As the world is moving towards artificial intelligence-driven warfare, India does not want to miss the bus. It is all set to give concrete shape to an ambitious plan soon.
In an effort to prepare for next-generation warfare, India is all set to explore, invest and induct artificial intelligence (AI) to boost the operational preparedness of its armed forces.
In this regard, a high-powered task force headed by Tata Sons chairman, N. Chandrasekaran, is finalising the specifics and framework of the project. It is exploring possibilities of a ‘partnership model’ between the armed forces and the private sector.
“It is India’s preparation for next-generation warfare. This (AI) is where the future is going to be. We need to prepare ourselves for next-generation warfare, which will be more and more technology driven, more and more automated and robotised,” defence secretary Ajay Kumar told reporters.
“We need to work on a partnership model between industries and defence forces, which should be different from a buyer–seller proposition,” he added.
The government would take the project forward after the task force submits the recommendations in June.
Besides Chandarsekaran, the 17-member task force comprises National Cyber Security Coordinator Gulshan Rai, representatives from the Indian Army, Indian Navy and Indian Airforce, chairman and managing director of Bharat Electronics Ltd, other representatives from Indian Space Research Organisation, Atomic Energy Commission and the Defence Ministry. Apart from these, the taskforce will also include representatives from academic institutes, such as Indian Institute of Science-Bengaluru, and Indian Institutes of Technology at Mumbai and Chennai.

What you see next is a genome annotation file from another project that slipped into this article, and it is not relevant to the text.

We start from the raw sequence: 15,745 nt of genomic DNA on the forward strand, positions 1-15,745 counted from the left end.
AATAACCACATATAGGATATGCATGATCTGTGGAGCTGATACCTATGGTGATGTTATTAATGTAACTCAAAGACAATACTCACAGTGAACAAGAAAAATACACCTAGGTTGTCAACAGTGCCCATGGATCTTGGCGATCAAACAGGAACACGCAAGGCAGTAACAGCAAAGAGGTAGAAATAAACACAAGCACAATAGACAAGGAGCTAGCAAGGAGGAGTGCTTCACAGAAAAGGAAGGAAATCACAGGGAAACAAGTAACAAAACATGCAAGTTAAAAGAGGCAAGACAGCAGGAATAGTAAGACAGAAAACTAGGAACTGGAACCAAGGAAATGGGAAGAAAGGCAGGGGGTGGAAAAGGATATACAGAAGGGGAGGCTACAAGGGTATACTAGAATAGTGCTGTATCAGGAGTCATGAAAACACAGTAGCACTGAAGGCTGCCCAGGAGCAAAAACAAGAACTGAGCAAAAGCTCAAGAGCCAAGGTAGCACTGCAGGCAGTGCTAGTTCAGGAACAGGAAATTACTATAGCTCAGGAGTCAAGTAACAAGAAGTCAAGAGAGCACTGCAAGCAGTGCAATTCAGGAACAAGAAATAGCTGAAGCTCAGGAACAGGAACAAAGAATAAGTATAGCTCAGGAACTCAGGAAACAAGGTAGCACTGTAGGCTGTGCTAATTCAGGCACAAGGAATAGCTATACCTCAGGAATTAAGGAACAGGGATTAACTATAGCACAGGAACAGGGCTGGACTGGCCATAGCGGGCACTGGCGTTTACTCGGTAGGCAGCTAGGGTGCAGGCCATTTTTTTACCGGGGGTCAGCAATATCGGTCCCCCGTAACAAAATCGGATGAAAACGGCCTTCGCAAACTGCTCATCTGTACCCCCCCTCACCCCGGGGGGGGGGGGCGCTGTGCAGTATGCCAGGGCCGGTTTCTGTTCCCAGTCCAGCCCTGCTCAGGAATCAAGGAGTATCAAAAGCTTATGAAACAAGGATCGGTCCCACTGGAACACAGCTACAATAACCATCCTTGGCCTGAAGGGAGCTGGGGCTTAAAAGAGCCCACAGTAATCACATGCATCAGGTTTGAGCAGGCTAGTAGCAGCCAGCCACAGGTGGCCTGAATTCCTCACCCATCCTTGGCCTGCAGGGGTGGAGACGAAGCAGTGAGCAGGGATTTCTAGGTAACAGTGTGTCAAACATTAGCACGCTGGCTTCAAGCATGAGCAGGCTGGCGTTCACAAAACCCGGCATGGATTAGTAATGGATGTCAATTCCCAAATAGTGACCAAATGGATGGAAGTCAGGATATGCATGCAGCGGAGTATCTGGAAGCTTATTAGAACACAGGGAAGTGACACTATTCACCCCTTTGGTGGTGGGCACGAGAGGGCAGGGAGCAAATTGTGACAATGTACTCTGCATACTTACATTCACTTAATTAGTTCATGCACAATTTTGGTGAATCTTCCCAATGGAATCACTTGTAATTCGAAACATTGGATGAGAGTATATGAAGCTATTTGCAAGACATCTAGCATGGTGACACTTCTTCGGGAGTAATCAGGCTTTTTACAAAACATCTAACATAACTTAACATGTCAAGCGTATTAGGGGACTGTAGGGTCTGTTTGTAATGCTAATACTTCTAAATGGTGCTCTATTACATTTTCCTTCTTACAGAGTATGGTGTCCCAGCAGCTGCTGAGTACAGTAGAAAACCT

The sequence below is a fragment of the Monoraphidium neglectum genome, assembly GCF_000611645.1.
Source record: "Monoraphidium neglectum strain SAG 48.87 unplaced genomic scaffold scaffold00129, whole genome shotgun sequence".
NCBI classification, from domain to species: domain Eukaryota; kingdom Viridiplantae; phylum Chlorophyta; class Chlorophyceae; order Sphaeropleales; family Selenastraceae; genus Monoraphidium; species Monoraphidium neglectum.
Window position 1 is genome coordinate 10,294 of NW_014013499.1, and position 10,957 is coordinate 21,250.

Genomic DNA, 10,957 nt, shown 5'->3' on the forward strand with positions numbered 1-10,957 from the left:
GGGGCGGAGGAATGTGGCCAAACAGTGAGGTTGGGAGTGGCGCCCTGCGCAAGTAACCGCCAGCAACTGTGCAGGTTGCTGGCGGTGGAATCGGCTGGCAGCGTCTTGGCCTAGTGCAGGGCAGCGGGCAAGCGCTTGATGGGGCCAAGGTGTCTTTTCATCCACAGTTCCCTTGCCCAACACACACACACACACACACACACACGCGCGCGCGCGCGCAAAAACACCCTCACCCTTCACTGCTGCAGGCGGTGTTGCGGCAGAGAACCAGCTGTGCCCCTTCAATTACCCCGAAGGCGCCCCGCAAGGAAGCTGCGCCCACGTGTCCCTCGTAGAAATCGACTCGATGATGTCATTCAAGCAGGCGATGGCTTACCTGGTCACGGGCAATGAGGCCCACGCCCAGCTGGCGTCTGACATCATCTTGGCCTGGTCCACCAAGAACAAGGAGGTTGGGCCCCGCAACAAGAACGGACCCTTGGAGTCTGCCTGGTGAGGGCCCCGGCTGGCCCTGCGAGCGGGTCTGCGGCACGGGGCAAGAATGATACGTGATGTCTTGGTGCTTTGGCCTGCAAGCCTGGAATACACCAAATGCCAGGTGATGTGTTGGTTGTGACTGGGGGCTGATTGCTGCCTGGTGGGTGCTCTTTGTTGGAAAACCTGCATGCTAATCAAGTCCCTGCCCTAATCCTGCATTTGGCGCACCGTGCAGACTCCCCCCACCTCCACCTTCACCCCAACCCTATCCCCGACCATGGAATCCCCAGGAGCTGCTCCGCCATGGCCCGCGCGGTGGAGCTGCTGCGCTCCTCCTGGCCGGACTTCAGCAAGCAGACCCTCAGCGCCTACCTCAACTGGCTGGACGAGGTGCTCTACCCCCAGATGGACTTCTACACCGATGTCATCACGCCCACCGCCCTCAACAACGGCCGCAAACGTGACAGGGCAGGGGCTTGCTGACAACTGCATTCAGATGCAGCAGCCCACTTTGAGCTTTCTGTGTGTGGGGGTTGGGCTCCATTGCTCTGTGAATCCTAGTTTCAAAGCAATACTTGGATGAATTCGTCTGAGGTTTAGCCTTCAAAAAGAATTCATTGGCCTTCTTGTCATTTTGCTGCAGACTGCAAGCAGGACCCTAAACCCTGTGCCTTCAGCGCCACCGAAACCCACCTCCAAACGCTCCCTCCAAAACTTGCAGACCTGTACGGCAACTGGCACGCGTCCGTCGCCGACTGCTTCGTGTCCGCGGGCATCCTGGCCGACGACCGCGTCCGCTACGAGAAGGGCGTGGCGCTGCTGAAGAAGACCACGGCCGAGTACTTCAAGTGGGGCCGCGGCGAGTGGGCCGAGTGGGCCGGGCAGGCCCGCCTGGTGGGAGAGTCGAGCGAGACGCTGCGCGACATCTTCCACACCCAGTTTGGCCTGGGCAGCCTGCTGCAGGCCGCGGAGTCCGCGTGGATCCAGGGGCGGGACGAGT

“India has a fairly strong IT industry base and that is going to be our biggest strength in terms of developing AI capabilities,” said Kumar, who has been playing a key role in pushing forward the project.
Last month, Prime Minister Narendra Modi, during the DefExpo in Chennai had emphasised the critical importance of the need to revolutionise the security systems with modern technology. “New and emerging technologies, such as AI and robotics will perhaps be the most important determinants of defensive and offensive capabilities for any defence force in the future. India, with its leadership in the information technology domain, would strive to use this technology tilt to its advantage,” he said.
The application of AI in the surveillance of India’s borders with China and Pakistan could significantly ease the pressure on armed forces personnel guarding the sensitive frontiers.
Currently, Indian AI research in defence is housed under the Defence Research and Development Organisation, specifically within the Centre for Artificial Intelligence and Robotics (CAIR). CAIR lists artificial neural networks, computer vision, and situational awareness as its areas of primary focus, mentioning two other products that are under development for network-centric operations and decision making, using a vast knowledge base of battlefield tactics data.
Logging on to artificial intelligence to boost defence capabilities in India will be a win-win for all the stakeholders.